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The United States approves an ALS drug despite doubts about its effectiveness

2022-09-30T00:12:20.707Z

The patients advocated its approval in the absence of alternatives for the disease The United States has approved the marketing of Relyvrio, a medicine for the treatment of patients with amyotrophic lateral sclerosis (ALS), an incurable disease, as announced by the Food and Drug Administration (FDA, for its acronym in English). The pharmaceutical regulator has given the drug its go-ahead despite doubts about its efficacy without waiting for the outcome of a larger clinical trial



The United States has approved the marketing of Relyvrio, a medicine for the treatment of patients with amyotrophic lateral sclerosis (ALS), an incurable disease, as announced by the Food and Drug Administration (FDA, for its acronym in English).

The pharmaceutical regulator has given the drug its go-ahead despite doubts about its efficacy without waiting for the outcome of a larger clinical trial, given the lack of alternatives.

Trials with Relyvrio have been funded in part by funds raised from the

ice bucket challenge,

which went viral a few years ago.

The FDA states that the efficacy of Relyvrio (sodium phenylbutyrate/taurursodiol) for the treatment of ALS was demonstrated in a 24-week, randomized, double-blind, placebo-controlled, parallel-group, multicenter study.

In the trial, 137 adult ALS patients were randomized to receive the drug or placebo.

Patients treated with Relyvrio experienced a slower rate of decline in a clinical assessment of their functionality compared to those who received placebo.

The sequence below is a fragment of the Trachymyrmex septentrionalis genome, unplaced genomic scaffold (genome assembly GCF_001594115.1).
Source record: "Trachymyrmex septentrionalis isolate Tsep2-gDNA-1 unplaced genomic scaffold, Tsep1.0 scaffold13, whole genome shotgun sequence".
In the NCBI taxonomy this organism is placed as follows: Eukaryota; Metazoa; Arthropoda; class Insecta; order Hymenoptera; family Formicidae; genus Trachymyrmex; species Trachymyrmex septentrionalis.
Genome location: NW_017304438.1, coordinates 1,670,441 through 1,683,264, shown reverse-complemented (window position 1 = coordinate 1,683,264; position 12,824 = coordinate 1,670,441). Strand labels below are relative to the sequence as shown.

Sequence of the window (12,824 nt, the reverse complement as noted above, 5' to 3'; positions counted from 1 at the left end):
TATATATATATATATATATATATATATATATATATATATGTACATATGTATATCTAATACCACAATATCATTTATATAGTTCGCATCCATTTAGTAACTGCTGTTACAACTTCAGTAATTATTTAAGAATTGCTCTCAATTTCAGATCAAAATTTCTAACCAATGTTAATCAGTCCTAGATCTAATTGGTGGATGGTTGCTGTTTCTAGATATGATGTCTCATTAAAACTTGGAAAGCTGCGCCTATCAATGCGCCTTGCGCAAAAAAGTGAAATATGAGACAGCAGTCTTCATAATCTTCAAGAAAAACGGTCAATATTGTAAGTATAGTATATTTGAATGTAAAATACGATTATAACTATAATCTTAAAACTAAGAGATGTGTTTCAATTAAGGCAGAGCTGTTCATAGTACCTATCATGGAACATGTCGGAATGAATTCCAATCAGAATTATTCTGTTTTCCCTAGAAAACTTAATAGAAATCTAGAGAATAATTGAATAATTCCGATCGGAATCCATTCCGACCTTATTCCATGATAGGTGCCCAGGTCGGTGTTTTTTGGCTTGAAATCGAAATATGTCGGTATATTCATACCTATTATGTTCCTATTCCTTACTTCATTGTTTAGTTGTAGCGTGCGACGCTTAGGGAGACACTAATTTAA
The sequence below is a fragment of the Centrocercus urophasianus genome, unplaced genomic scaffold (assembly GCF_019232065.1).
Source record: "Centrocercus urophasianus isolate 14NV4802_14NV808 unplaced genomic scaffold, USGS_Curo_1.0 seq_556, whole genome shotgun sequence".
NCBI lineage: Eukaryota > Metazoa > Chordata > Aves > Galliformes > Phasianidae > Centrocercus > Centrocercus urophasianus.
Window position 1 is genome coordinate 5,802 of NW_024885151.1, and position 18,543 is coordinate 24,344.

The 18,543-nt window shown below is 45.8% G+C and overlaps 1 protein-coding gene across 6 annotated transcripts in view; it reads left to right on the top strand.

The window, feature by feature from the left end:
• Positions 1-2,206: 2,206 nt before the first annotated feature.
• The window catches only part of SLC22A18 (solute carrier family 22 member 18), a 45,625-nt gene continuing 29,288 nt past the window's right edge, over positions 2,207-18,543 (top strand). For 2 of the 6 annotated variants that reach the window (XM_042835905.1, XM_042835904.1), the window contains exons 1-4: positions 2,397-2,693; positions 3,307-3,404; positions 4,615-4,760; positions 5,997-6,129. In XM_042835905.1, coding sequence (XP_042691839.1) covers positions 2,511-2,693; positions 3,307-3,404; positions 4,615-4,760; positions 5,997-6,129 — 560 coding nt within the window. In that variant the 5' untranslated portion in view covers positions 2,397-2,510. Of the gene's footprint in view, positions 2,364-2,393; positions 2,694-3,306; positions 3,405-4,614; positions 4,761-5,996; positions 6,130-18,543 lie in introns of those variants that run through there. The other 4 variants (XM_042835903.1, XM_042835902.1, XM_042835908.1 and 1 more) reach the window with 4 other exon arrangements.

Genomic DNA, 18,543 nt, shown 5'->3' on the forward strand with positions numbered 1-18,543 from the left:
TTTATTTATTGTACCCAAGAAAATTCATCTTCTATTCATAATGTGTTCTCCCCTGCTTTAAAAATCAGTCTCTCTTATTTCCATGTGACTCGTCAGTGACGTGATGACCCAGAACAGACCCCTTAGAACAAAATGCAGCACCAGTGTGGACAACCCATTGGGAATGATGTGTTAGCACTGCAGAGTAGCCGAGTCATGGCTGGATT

Additionally, a longer overall survival was observed in a long-term analysis of patients who initially received the compound versus those who received placebo.

The documentation published by the FDA, however, admits that a regulatory flexibility has been applied in this case, since it recognizes that in the results there is "a degree of residual uncertainty about the evidence of effectiveness that exceeds" what is usual for the approval of drugs. medicines.

"However, given the serious and life-threatening nature of ALS and the significant unmet need, this level of uncertainty is acceptable at this stage and consideration of these results in the context of regulatory flexibility is appropriate."

sick pressure

ALS is a rare disease that attacks and kills the nerve cells that control voluntary muscles.

Voluntary muscles produce movements such as chewing, walking, breathing, and speaking.

ALS causes nerves to lose the ability to activate specific muscles, causing the muscles to weaken and leading to paralysis.

It is a progressive disease that continues to worsen over time.

Death from respiratory failure occurs in most cases, usually within three to five years from the appearance of the first symptoms.

In the absence of alternatives, doctors and patient associations insistently advocated the approval of the drug, developed by Amylyx Pharmaceuticals, a laboratory based in Cambridge (Massachsetts).